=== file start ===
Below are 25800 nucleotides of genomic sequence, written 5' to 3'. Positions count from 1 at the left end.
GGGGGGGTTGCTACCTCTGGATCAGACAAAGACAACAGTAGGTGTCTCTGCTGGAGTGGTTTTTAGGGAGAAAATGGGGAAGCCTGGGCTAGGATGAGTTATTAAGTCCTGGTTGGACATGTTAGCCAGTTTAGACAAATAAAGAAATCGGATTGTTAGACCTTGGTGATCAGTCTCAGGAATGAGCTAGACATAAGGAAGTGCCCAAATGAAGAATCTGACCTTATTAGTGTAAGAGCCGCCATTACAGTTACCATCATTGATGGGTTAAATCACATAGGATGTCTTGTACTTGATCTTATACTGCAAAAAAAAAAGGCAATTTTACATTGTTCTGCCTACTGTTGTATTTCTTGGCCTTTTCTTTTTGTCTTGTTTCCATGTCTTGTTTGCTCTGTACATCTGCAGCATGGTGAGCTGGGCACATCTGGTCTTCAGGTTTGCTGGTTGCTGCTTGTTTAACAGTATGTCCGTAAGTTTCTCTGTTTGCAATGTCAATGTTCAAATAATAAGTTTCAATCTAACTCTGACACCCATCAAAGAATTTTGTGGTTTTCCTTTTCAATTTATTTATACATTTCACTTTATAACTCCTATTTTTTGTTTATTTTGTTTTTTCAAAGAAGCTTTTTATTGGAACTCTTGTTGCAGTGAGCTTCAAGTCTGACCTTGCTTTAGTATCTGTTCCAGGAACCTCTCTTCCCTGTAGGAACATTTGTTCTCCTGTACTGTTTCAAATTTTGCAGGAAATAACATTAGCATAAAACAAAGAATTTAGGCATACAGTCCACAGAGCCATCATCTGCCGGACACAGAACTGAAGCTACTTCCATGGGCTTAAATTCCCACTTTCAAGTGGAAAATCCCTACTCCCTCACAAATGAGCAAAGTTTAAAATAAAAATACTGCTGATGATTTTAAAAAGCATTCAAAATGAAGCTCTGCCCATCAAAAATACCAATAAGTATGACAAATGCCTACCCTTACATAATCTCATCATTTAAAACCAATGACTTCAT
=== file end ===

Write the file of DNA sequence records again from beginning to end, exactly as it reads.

Below are 25800 nucleotides of genomic sequence, written 5' to 3'. Positions count from 1 at the left end.
GGGGGGGTTGCTACCTCTGGATCAGACAAAGACAACAGTAGGTGTCTCTGCTGGAGTGGTTTTTAGGGAGAAAATGGGGAAGCCTGGGCTAGGATGAGTTATTAAGTCCTGGTTGGACATGTTAGCCAGTTTAGACAAATAAAGAAATCGGATTGTTAGACCTTGGTGATCAGTCTCAGGAATGAGCTAGACATAAGGAAGTGCCCAAATGAAGAATCTGACCTTATTAGTGTAAGAGCCGCCATTACAGTTACCATCATTGATGGGTTAAATCACATAGGATGTCTTGTACTTGATCTTATACTGCAAAAAAAAAAGGCAATTTTACATTGTTCTGCCTACTGTTGTATTTCTTGGCCTTTTCTTTTTGTCTTGTTTCCATGTCTTGTTTGCTCTGTACATCTGCAGCATGGTGAGCTGGGCACATCTGGTCTTCAGGTTTGCTGGTTGCTGCTTGTTTAACAGTATGTCCGTAAGTTTCTCTGTTTGCAATGTCAATGTTCAAATAATAAGTTTCAATCTAACTCTGACACCCATCAAAGAATTTTGTGGTTTTCCTTTTCAATTTATTTATACATTTCACTTTATAACTCCTATTTTTTGTTTATTTTGTTTTTTCAAAGAAGCTTTTTATTGGAACTCTTGTTGCAGTGAGCTTCAAGTCTGACCTTGCTTTAGTATCTGTTCCAGGAACCTCTCTTCCCTGTAGGAACATTTGTTCTCCTGTACTGTTTCAAATTTTGCAGGAAATAACATTAGCATAAAACAAAGAATTTAGGCATACAGTCCACAGAGCCATCATCTGCCGGACACAGAACTGAAGCTACTTCCATGGGCTTAAATTCCCACTTTCAAGTGGAAAATCCCTACTCCCTCACAAATGAGCAAAGTTTAAAATAAAAATACTGCTGATGATTTTAAAAAGCATTCAAAATGAAGCTCTGCCCATCAAAAATACCAATAAGTATGACAAATGCCTACCCTTACATAATCTCATCATTTAAAACCAATGACTTCAT